These unsettled debates influenced early nineteenth-century thinking on native peoples, as earlier controversies over the suitability of native peoples for Christianity were transformed into debates over their role as new national citizens after political independence in 1821. In a major turning point in 1840, proto-archaeologist, diplomat, and travel writer John Lloyd Stephens made three startling arguments about native people in Mesoamerica based on his archaeological work published in his bestselling travelogue, Incidents of Travel. First, pointing to the spectacular ancient ruins that he explored, he argued that ancient native peoples of Mesoamerica were an undeniably civilized people. Secondly, he argued they alone authored the great cities, such as Copán and Quriguá, dismissing earlier theories of the external cultural development of the ancient Maya. Finally, Stephens asserted the existence of unbroken cultural and biological linkages between ancient native people and their contemporary descendants. His conclusions created shock waves that cut through intellectual circles in throughout both the U.S. and Mesoamerica. The idea that the wretched and downtrodden Mayan Indians that worked as beasts of burden should considered as civilized challenged racial and cultural stereotypes of them as lazy, barbarous, and far too culturally different to be a part of the body politic in either Mexico or Guatemala. Some Mexican intellectuals outright rejected Stephens's conclusions about the ancient Maya, as they threatened long-established racial and cultural hierarchies that did not seem to coincide with tangible realities of the present. In particular, in the midst of the violence of the Caste War of Yucatán, journalist and historian Justo Sierra O'Reilly publicly rejected Stephens's characterizations of native people as civilized and suggested that his naïve enthusiasm had led him to erroneous conclusions.1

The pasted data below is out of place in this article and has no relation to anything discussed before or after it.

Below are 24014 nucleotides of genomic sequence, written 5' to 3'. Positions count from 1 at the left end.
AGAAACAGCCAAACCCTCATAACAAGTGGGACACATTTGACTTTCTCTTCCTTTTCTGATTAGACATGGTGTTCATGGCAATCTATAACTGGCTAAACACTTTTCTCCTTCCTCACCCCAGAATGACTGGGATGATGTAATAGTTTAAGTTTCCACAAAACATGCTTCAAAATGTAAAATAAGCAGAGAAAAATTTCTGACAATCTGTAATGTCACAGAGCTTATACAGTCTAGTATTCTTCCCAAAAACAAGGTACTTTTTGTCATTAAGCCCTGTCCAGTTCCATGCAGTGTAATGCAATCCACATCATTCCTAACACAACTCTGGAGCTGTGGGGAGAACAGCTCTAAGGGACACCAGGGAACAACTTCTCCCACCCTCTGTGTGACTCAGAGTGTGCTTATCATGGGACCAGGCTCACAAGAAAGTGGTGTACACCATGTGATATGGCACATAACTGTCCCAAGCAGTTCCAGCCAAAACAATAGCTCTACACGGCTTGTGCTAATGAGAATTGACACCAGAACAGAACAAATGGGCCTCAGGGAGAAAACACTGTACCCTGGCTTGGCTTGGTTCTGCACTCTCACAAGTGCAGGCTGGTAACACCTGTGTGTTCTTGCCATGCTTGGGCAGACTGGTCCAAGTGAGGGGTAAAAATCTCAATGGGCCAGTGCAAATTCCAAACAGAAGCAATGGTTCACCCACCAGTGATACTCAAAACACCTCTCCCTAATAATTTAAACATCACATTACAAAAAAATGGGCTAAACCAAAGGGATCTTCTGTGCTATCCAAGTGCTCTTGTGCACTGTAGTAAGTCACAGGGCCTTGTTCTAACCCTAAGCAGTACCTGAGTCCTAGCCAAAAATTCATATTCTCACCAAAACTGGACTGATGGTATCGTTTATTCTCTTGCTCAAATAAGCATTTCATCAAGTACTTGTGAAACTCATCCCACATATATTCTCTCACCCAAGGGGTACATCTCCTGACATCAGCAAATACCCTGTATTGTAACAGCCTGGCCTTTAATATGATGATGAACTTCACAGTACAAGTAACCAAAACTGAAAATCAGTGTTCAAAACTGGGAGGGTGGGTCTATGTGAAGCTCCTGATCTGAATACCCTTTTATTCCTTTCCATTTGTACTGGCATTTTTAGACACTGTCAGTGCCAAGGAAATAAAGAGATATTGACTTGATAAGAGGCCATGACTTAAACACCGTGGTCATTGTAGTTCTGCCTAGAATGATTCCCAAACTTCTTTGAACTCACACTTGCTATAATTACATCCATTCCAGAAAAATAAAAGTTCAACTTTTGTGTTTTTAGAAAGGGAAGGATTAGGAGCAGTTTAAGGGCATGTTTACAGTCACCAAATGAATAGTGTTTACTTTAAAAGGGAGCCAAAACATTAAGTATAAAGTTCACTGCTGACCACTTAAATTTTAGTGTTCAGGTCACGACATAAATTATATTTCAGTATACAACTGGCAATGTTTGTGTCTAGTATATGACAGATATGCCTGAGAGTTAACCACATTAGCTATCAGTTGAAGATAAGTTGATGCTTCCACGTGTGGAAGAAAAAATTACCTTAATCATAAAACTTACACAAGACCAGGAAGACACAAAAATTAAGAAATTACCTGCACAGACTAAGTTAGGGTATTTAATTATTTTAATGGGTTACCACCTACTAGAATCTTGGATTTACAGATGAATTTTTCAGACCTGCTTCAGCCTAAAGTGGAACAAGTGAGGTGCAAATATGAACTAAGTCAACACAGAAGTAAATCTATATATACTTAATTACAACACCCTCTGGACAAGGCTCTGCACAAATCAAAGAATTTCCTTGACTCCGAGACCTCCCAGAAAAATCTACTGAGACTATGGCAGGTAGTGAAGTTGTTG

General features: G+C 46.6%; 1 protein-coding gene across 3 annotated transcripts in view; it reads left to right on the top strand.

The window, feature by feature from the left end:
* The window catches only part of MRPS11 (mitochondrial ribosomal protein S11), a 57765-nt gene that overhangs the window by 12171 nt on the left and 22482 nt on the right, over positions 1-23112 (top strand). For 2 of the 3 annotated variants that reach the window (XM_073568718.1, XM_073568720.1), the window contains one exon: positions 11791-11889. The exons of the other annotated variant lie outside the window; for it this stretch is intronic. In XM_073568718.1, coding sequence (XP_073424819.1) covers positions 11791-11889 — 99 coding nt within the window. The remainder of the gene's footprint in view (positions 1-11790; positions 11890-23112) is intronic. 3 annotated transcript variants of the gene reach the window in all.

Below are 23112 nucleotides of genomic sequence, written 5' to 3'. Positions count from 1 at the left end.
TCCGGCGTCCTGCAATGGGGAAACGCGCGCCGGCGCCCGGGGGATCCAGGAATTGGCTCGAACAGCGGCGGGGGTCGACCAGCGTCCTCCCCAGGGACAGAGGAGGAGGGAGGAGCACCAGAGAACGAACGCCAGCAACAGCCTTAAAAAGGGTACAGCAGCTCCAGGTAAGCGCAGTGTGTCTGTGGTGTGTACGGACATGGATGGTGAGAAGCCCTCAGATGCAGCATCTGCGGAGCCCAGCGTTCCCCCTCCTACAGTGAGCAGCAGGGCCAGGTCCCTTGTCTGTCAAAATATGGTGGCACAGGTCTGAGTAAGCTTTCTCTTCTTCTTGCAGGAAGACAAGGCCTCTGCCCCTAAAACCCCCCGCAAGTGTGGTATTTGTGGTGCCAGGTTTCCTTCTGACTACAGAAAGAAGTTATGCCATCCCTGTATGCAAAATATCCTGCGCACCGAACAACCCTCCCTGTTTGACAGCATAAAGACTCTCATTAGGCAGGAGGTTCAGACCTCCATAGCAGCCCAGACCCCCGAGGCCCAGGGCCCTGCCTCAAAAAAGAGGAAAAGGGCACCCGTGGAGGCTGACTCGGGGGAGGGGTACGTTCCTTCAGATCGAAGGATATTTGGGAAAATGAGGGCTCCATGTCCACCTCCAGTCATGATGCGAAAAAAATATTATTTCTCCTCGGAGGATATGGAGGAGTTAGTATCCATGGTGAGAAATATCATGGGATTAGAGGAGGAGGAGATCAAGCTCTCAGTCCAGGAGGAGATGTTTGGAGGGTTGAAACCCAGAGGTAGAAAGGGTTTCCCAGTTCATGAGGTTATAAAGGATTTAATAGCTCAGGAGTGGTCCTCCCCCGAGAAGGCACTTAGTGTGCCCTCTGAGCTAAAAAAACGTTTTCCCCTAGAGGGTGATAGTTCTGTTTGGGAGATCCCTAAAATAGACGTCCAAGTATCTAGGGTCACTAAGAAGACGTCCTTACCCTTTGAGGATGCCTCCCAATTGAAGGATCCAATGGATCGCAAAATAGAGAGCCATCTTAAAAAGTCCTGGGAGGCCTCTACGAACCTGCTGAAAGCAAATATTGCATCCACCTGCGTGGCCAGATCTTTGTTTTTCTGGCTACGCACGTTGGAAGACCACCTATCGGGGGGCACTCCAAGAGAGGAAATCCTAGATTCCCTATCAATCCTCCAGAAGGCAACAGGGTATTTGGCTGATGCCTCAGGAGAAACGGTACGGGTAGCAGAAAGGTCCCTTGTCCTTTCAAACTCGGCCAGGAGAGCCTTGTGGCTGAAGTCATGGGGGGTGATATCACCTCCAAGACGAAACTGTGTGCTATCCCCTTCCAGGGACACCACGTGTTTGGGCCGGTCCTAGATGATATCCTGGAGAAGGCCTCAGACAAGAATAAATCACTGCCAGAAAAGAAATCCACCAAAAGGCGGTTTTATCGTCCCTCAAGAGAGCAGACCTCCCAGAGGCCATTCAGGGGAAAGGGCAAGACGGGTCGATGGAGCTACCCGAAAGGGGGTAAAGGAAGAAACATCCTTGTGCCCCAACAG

Drawing on fashionable theories of scientific racism and evolutionary paradigms, late nineteenth century discourses cast native peoples as major obstacles to national progress because of popular perceptions of their racial degeneracy and cultural backwardness. Debates over the possibilities of external cultural development of the ancient Maya reached a crescendo during this time because interpretations of them as either civilized or barbarous had direct implications for national economic development and the attainment of European-inspired ideals of cultural modernity. Anxious to put Guatemala on par with its U.S. and European counterparts, intellectuals in both Guatemala and the U.S. often linked the archaeological remains of Mesoamerica with the great pyramids of ancient Egypt or the glories of ancient Greece. Nevertheless, when equating the ancient Maya with the ancient Greeks, both U.S. archaeologists and Guatemalans made a point of carefully emphasizing the distinctly American origins of the Mesoamerican archaeological treasures. Many U.S. archaeologists asserted the American origins of the Maya to reinforce geo-political hemispheric power relations, while Guatemalans sought to construct a national history that began with the cultural greatness of the ancient Maya. Those intellectuals and archaeologists who insisted on the independent cultural development of the ancient Maya often contrasted sharply with those who either continued to argue in favor of the Egyptian origins of the ancient Maya or claimed that the existing evidence was insufficient to make such judgments. In a bizarre twist on most external origin theories, the British-American archaeologist Augustus Le Plongeon amassed an astonishing amount of archaeological evidence that he claimed proved the Mesoamerican origin of ancient Egypt, based on the numerous cultural similarities he imagined between them, including sun worship, pyramid construction, and hieroglyphic writing systems.2 Although his unorthodox theories caused later generations of archaeologists to regard him as a crackpot relic of the late nineteenth-century, his arguments about the civilized nature of the ancient Maya resonated with Guatemalan intellectuals. They seized on his claims about Mesoamerica as the cultural cradle of Egypt to support the development of cultural narratives that positioned that the ancient Maya and their significant architectural, scientific, and technological achievements as the cultural bedrock of the modern nation.3 Nevertheless, they continued to struggle to reconcile the contrasting evidence of the glories of the ancient Maya with what they viewed as the cultural and racial degeneracy of the destitute and exploited Indians that surrounded them.